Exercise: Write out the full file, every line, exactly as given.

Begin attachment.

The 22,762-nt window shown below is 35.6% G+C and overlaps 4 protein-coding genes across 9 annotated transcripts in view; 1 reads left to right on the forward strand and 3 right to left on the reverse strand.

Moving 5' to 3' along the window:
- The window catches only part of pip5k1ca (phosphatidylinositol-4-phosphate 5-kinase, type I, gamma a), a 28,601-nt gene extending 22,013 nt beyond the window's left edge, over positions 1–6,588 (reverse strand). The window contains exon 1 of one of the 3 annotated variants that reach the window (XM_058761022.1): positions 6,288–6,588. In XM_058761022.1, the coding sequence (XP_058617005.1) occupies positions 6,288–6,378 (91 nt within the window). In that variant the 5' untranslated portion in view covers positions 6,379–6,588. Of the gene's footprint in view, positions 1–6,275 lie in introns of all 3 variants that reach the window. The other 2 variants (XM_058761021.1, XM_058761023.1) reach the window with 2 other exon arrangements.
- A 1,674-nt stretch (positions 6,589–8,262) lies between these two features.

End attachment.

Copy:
The 22,762-nt window shown below is 35.6% G+C and overlaps 4 protein-coding genes across 9 annotated transcripts in view; 1 reads left to right on the forward strand and 3 right to left on the reverse strand.

Moving 5' to 3' along the window:
- The window catches only part of pip5k1ca (phosphatidylinositol-4-phosphate 5-kinase, type I, gamma a), a 28,601-nt gene extending 22,013 nt beyond the window's left edge, over positions 1–6,588 (reverse strand). The window contains exon 1 of one of the 3 annotated variants that reach the window (XM_058761022.1): positions 6,288–6,588. In XM_058761022.1, the coding sequence (XP_058617005.1) occupies positions 6,288–6,378 (91 nt within the window). In that variant the 5' untranslated portion in view covers positions 6,379–6,588. Of the gene's footprint in view, positions 1–6,275 lie in introns of all 3 variants that reach the window. The other 2 variants (XM_058761021.1, XM_058761023.1) reach the window with 2 other exon arrangements.
- A 1,674-nt stretch (positions 6,589–8,262) lies between these two features.